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The Lawyer that I want to become

A career as a lawyer is an extraordinary calling. However, becoming a lawyer is an entirely different


obstacle to surpass and an enormous undertaking in terms of time commitment. Therefore, it is
important to learn as much about the profession as possible before you embark on a career path as a
lawyer. These are just some of the facts I needed to understand as my chapter in law school comes to an
end and the chapter to being a Member of the Philippine Bar Association commences in a few week
time.

It hass been said that for as long as there have been people, people have needed lawyers — or at least
they occasionally need someone to provide legal services and defend their rights in disputes or when
they've stepped afoul of the law. The legal industry has traditionally thrived, and it is a great option
when you're choosing a career.

Plenty of jobs exist within the legal field to choose from. The delivery of legal services is a complex
process that typically requires teams of skilled professionals to provide quality and cost-effective
service.

As a result, the legal field offers numerous career options encompassing a diverse range of skills,
experience, and education. Developments in the law and technology have also created new legal career
opportunities.

The benefits of being a lawyer include being able to select from a wide variety of career options in the
public and private sector. It all depends on one’s calling if it is to make the world a safer place for
oneself, one’s family, and everyone else, one may choose to become a criminal prosecutor. On the other
hand, if one believes our criminal justice system is grounded on the principal that everyone is innocent
until proven guilty and everyone has the right to competent legal counsel, one may choose to become a
public defender. Of course, some people believe this but choose to be a criminal defense attorney in the
private sector because private attorneys tend to earn a great deal more than attorneys in the public
sector.

In addition to criminal defense, one may choose from many areas of law including domestic law, real
estate, corporate/business law, bankruptcy law, immigration law, or estate planning. If there is a law
that covers a particular subject, one can always choose to specialize in that specific area. One can also
choose to become a sole proprietor who handles several areas of law for many clients or a corporate in-
house attorney working for one client.

The Possibilities are endless.

People become lawyers for different reasons, depending on their specialty. Becoming a lawyer offers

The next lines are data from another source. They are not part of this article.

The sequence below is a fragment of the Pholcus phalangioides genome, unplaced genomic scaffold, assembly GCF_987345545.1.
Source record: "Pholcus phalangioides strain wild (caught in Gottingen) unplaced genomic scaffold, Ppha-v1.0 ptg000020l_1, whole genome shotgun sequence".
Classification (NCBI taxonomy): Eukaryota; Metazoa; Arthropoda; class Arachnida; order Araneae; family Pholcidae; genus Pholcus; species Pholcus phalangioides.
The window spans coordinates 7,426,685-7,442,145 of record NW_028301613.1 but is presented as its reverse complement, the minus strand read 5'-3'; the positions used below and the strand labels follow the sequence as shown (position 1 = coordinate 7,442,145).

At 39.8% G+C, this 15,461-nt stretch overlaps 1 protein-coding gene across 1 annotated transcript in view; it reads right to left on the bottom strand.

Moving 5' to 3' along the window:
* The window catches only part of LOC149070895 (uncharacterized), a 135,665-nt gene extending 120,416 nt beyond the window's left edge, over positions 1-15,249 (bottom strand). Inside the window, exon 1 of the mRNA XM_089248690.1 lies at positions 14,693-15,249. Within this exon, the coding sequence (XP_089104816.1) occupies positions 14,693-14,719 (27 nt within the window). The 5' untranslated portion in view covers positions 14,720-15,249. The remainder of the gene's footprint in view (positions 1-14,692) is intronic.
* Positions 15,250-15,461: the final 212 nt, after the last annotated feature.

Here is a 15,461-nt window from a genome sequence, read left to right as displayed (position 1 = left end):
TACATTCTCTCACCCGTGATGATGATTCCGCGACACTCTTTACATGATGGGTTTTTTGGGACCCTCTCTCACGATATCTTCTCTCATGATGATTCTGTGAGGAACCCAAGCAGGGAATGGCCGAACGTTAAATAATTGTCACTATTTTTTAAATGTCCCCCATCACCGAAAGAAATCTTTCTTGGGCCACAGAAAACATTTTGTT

the chance to advocate for social causes. A desire to uphold family tradition often motivates people to
become lawyers, especially in legal practices that continue for generations. A desire to uphold family
tradition often motivates people to become lawyers, especially in legal practices that continue for
generations. Some lawyers see their practice as a social responsibility

The lawyer I wish to become ultimately ties into my passion in life. I’ve always been a firm believer in
the saying that success comes to those who dedicate everything to their passion in life. The key to
success lies in one’s passion. As a soon to be lawyer it is my solemn duty to be the peace makers of the
society. As a lawyer I intend to be the voice of those who have been aggrieved, to be the calming
presence of the downtrodden and the hand that serves justice to the ones who ultimately deserve it.

My true passion in life has always been about caring for others, to be of service to those who has been
victimized by the harsh realities of life. I would ideally hope to be the kind of lawyer that gives me an
opportunity to use the law to make someone’s life better. To paraphrase Ralph Waldo Emerson’s “Self-
Reliance,” it affords me a chance to accommodate my contrarian nature by confronting those who think
they understand my duty better than I. I could not ask for more.
The Philippines ideally in a perfect world should be a society based on law and justice. A Chance to be
able to play a role in molding that idea to a reality however small my role as a lawyer would be the
venture worth taking as a lawyer.

In this current generation of lawyers finding one’s niche in the society could be a burdensome task to
do. Finding that specific area to grow as a lawyer could sometimes take year to achieve. Finding that
specific environment to grown and learn the ropes of being a lawyer could prove to be tricky business.

As a Lawyer it puts me in a unique position to help individuals, groups, and organizations with their legal
problems and further the public good. I hope to the a Public interest lawyer that shall be the champion
of legal causes for the greater good of society and help those in need of legal assistance who might not
otherwise be able to afford a lawyer. If destiny decides that I will be a Lawyer that is in private practice
but shall often perform pro bono work to help low-income individuals and underserved portions of the
population such as the elderly, victims of domestic abuse and children.

As lawmakers, thought leaders and change agents, lawyers are in a unique position to affect societal